The balance between slice of life, comedy, and sci-fi may be a bit jarring for some. Things quickly hop between Ouji's office / home life, space battles, and gags. Once viewers keep it at the back of their head that there are going to be these quick shifts, some may be able to deal with it. Others may not warm up to it, though.

Examining the characters, the show is all about Ouji. Most of the development is poured into him with the rest of the cast largely there to prop him up. Outside of learning to play keyboard, Layla largely stays the same threw the series, the rest of Black Heaven mostly help emphasize that everyone is now middle aged and nothing like they were in their youth. Layla's three helpers were fun and provide the majority of the comedy. Gen, Ouji's son, is reasonably enjoyable and it was nice to see the two bond and become closer over time. Yoshiko, his wife, even got development, but it felt stilted. She would realise that she doesn't treat Ouji very well one moment, but then fall into bad habits the next. It made it very hard to warm up to her. If it wasn't for Gen, I'd have been absolutely fine if Ouji decided to run off with Layla at the end.

In terms of art, Kachou Ouji does a great job of capturing the middle age-dom of Ouji and his bandmates. If anything, it leans into it pretty hard. The opening shows them all in their 20s when Black Heaven was still going, so the juxtaposition between then and their current forms is stark. It feels like the art is trying to drive home how much the grind of a normal life has warn them down from their youths full of hope and promise. Meanwhile, Layla is every bit the bombshell with her trio of helpers adding hints of sex appeal as well. There is also a slow drip of fan service throughout the series. Having been made in the late 90s, viewers will also be treated to some janky CG graphics for many of the space ship scenes. They aren't Babylon 5 levels of primative, but close.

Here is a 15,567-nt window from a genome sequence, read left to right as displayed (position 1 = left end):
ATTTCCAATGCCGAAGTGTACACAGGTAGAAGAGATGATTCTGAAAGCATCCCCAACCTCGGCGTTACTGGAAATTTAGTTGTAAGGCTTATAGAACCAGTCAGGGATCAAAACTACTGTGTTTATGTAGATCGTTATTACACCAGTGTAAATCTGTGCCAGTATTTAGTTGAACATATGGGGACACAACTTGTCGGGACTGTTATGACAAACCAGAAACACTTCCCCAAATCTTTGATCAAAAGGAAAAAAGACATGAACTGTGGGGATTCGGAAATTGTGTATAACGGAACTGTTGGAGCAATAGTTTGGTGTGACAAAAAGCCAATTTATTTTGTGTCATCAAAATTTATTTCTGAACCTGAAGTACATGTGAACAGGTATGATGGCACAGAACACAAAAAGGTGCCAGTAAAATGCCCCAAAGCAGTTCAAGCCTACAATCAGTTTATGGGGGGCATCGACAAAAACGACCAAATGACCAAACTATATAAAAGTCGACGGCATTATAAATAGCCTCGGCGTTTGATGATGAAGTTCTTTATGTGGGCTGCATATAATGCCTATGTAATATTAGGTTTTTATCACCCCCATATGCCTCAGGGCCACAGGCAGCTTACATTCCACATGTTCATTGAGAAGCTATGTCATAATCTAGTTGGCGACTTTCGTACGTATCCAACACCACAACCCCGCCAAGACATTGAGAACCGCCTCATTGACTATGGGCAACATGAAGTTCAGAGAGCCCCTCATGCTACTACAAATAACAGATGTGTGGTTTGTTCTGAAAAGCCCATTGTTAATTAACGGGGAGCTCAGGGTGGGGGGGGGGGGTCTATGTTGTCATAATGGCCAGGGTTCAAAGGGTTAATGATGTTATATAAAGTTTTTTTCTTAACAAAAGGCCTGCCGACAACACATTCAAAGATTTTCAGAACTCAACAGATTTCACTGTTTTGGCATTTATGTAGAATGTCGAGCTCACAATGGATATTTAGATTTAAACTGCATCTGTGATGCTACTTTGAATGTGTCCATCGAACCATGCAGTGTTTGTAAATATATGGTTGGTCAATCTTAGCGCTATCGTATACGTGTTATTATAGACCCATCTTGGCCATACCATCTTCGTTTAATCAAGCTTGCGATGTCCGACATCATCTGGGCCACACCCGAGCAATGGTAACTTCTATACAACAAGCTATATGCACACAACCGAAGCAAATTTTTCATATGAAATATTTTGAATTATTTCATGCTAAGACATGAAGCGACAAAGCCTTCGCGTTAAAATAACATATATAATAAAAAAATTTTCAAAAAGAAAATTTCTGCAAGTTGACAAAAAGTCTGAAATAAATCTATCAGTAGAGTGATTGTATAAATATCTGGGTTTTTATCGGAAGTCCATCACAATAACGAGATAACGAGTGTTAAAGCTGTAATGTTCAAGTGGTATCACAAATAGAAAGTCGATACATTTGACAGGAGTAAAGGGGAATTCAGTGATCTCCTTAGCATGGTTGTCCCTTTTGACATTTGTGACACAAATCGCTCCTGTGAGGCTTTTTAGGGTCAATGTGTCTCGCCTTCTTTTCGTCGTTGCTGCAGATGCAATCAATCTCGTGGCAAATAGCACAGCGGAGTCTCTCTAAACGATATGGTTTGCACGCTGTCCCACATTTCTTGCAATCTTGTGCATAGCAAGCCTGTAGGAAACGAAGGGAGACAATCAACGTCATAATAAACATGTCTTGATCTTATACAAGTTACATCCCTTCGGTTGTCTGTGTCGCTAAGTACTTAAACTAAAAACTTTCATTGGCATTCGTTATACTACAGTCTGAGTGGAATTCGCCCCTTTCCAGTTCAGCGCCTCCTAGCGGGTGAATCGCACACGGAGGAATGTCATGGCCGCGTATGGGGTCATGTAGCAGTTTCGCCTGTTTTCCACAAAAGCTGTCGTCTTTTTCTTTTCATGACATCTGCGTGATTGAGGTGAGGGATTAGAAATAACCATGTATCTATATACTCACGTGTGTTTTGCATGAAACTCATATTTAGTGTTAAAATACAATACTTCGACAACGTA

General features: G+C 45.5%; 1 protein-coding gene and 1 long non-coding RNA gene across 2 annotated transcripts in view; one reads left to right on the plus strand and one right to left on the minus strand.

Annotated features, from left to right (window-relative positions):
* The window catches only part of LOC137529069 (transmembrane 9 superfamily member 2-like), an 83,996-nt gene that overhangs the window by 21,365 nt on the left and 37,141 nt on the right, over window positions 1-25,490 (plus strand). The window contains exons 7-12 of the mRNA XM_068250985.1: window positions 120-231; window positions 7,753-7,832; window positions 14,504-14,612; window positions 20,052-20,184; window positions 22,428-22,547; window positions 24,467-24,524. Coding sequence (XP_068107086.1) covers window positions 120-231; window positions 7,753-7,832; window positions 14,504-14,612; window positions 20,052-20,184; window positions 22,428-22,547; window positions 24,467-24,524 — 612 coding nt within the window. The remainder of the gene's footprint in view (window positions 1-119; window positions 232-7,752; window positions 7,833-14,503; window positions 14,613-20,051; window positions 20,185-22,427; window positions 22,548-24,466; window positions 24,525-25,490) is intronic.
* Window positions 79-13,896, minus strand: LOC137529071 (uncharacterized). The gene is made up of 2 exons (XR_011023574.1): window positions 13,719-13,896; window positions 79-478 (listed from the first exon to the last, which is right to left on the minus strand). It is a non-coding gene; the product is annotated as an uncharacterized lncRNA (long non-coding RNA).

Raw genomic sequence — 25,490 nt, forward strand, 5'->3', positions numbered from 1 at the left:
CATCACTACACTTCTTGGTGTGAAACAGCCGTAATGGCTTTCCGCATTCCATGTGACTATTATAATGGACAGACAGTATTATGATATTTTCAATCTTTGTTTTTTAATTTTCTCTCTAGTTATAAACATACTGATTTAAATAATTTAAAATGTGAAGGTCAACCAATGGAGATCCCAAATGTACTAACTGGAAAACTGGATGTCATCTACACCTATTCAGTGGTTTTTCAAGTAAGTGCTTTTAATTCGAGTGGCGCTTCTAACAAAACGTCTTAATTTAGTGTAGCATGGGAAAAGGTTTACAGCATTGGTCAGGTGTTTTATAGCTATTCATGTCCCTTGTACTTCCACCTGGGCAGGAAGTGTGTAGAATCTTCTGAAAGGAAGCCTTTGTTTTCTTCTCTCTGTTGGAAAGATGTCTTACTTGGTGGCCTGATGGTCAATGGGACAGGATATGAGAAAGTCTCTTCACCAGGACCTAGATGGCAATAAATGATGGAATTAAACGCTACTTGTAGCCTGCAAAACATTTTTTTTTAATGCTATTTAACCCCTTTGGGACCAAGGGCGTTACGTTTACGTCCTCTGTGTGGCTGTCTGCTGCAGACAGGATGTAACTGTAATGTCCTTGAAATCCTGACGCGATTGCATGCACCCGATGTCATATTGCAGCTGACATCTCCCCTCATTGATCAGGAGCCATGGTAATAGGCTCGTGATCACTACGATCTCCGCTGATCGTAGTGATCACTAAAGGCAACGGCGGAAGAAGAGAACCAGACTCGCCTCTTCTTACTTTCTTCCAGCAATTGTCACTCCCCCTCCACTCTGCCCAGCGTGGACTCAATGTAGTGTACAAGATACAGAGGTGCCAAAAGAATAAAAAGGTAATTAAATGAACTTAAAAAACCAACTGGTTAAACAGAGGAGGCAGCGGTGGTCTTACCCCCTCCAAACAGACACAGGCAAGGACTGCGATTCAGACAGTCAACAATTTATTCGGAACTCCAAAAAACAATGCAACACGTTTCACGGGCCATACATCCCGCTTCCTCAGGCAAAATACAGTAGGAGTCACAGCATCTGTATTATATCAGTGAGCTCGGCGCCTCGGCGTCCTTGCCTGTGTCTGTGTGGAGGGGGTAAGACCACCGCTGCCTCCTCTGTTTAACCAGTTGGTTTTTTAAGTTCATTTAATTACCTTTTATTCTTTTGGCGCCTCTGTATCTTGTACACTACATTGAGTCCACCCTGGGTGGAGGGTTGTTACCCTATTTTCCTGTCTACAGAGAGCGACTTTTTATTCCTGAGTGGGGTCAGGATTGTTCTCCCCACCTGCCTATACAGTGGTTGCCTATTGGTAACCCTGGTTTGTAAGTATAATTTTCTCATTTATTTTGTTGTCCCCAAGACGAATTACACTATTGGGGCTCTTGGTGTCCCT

One area that feels like it really could have been better is the music. I was half expecting this show to be part rock opera. There are some good songs with nice riffs, but most of the time Ouji plays the same song over and over again and it just gets old. Also, no one in the band sings anymore, so it's all instrumentals. I have to assume this is more about budget constraints and not wanting to bring a full-time singer onto the show in order to save money. Nevertheless, it feels like wasted potential. Things get slightly better for the last two or three episodes, but for the majority of the show it felt like more could have been done in regards to music.

This is still a show worth taking a peak at. It isn't perfect, but it does a decent job of reflecting some of the aspects of Japanese life that can prove a challenge as well as an over the top way of dealing with it. Just don't be surprised if the main theme gets stuck in your head.

- IroIro
March 9, 2022

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Directed by: Kikuchi Yasuhito
Studio: AIC, APPP
Episodes: 13
Released: 1999

DVD Cover Art

Ouji playing his guitar in order to save the universe

Layla's three helpers and source of many gags

Part of Layla's training to become a better keyboard player